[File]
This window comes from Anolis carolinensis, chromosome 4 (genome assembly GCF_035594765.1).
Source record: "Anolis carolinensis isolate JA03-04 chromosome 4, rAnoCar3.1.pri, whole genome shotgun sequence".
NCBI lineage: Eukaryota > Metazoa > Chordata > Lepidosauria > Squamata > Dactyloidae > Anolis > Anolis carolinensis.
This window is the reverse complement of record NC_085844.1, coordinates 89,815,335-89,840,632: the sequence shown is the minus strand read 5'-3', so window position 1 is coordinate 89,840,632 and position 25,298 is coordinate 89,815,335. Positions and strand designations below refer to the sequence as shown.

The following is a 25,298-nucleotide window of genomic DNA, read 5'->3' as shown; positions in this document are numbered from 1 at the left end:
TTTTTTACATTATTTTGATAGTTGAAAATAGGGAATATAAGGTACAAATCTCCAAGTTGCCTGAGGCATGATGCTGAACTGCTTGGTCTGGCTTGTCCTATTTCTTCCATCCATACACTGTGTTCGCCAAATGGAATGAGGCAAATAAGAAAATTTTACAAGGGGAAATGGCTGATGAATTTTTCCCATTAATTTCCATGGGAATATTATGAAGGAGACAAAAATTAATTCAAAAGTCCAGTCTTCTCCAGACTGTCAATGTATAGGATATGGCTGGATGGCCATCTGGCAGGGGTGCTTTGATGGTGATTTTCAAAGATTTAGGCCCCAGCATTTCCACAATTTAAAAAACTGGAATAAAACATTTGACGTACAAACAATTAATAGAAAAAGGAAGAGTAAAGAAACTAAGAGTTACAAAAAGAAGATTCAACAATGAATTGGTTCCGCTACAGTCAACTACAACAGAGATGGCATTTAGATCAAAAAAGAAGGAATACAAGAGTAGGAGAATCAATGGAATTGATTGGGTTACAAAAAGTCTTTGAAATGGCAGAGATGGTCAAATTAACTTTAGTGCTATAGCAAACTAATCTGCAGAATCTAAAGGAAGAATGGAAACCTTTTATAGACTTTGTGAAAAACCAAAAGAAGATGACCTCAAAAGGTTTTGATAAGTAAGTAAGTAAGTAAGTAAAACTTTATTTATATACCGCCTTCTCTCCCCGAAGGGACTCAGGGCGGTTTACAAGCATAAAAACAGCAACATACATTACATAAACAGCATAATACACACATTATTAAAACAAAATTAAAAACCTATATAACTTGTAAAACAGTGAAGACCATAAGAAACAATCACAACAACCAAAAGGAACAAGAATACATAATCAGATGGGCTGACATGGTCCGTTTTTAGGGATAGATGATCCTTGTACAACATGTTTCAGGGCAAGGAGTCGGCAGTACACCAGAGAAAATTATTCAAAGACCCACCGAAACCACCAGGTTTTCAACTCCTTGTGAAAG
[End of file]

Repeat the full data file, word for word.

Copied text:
This window comes from Anolis carolinensis, chromosome 4 (genome assembly GCF_035594765.1).
Source record: "Anolis carolinensis isolate JA03-04 chromosome 4, rAnoCar3.1.pri, whole genome shotgun sequence".
NCBI lineage: Eukaryota > Metazoa > Chordata > Lepidosauria > Squamata > Dactyloidae > Anolis > Anolis carolinensis.
This window is the reverse complement of record NC_085844.1, coordinates 89,815,335-89,840,632: the sequence shown is the minus strand read 5'-3', so window position 1 is coordinate 89,840,632 and position 25,298 is coordinate 89,815,335. Positions and strand designations below refer to the sequence as shown.

The following is a 25,298-nucleotide window of genomic DNA, read 5'->3' as shown; positions in this document are numbered from 1 at the left end:
TTTTTTACATTATTTTGATAGTTGAAAATAGGGAATATAAGGTACAAATCTCCAAGTTGCCTGAGGCATGATGCTGAACTGCTTGGTCTGGCTTGTCCTATTTCTTCCATCCATACACTGTGTTCGCCAAATGGAATGAGGCAAATAAGAAAATTTTACAAGGGGAAATGGCTGATGAATTTTTCCCATTAATTTCCATGGGAATATTATGAAGGAGACAAAAATTAATTCAAAAGTCCAGTCTTCTCCAGACTGTCAATGTATAGGATATGGCTGGATGGCCATCTGGCAGGGGTGCTTTGATGGTGATTTTCAAAGATTTAGGCCCCAGCATTTCCACAATTTAAAAAACTGGAATAAAACATTTGACGTACAAACAATTAATAGAAAAAGGAAGAGTAAAGAAACTAAGAGTTACAAAAAGAAGATTCAACAATGAATTGGTTCCGCTACAGTCAACTACAACAGAGATGGCATTTAGATCAAAAAAGAAGGAATACAAGAGTAGGAGAATCAATGGAATTGATTGGGTTACAAAAAGTCTTTGAAATGGCAGAGATGGTCAAATTAACTTTAGTGCTATAGCAAACTAATCTGCAGAATCTAAAGGAAGAATGGAAACCTTTTATAGACTTTGTGAAAAACCAAAAGAAGATGACCTCAAAAGGTTTTGATAAGTAAGTAAGTAAGTAAGTAAAACTTTATTTATATACCGCCTTCTCTCCCCGAAGGGACTCAGGGCGGTTTACAAGCATAAAAACAGCAACATACATTACATAAACAGCATAATACACACATTATTAAAACAAAATTAAAAACCTATATAACTTGTAAAACAGTGAAGACCATAAGAAACAATCACAACAACCAAAAGGAACAAGAATACATAATCAGATGGGCTGACATGGTCCGTTTTTAGGGATAGATGATCCTTGTACAACATGTTTCAGGGCAAGGAGTCGGCAGTACACCAGAGAAAATTATTCAAAGACCCACCGAAACCACCAGGTTTTCAACTCCTTGTGAAAG